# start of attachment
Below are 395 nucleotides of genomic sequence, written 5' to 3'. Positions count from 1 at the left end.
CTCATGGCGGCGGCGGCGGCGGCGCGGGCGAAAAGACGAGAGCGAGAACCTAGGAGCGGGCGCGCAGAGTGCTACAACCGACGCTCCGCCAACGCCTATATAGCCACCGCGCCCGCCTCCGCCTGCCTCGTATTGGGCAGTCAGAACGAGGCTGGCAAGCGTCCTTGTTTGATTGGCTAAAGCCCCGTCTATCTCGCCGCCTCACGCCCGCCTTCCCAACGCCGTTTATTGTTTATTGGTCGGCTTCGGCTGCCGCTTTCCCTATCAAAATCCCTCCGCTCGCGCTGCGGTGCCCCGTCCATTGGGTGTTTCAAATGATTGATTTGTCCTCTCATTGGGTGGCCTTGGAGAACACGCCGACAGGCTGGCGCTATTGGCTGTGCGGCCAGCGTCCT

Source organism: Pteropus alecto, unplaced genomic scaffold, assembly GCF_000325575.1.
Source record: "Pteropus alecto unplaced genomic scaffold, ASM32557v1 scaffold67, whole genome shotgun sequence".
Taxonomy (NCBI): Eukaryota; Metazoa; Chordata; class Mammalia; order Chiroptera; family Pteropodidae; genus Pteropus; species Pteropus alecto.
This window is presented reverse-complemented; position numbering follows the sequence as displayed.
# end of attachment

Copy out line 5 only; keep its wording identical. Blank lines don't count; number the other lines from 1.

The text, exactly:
Taxonomy (NCBI): Eukaryota; Metazoa; Chordata; class Mammalia; order Chiroptera; family Pteropodidae; genus Pteropus; species Pteropus alecto.